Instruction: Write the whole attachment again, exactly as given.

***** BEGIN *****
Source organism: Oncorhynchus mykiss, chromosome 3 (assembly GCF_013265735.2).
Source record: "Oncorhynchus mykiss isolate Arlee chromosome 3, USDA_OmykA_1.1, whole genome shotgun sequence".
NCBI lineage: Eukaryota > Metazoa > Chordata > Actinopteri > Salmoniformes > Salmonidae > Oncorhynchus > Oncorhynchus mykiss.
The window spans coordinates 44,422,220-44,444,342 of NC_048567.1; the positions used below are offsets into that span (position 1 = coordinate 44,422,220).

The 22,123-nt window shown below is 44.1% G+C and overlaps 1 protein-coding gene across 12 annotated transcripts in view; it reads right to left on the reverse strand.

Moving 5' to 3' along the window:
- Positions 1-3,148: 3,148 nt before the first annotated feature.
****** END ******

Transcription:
Source organism: Oncorhynchus mykiss, chromosome 3 (assembly GCF_013265735.2).
Source record: "Oncorhynchus mykiss isolate Arlee chromosome 3, USDA_OmykA_1.1, whole genome shotgun sequence".
NCBI lineage: Eukaryota > Metazoa > Chordata > Actinopteri > Salmoniformes > Salmonidae > Oncorhynchus > Oncorhynchus mykiss.
The window spans coordinates 44,422,220-44,444,342 of NC_048567.1; the positions used below are offsets into that span (position 1 = coordinate 44,422,220).

The 22,123-nt window shown below is 44.1% G+C and overlaps 1 protein-coding gene across 12 annotated transcripts in view; it reads right to left on the reverse strand.

Moving 5' to 3' along the window:
- Positions 1-3,148: 3,148 nt before the first annotated feature.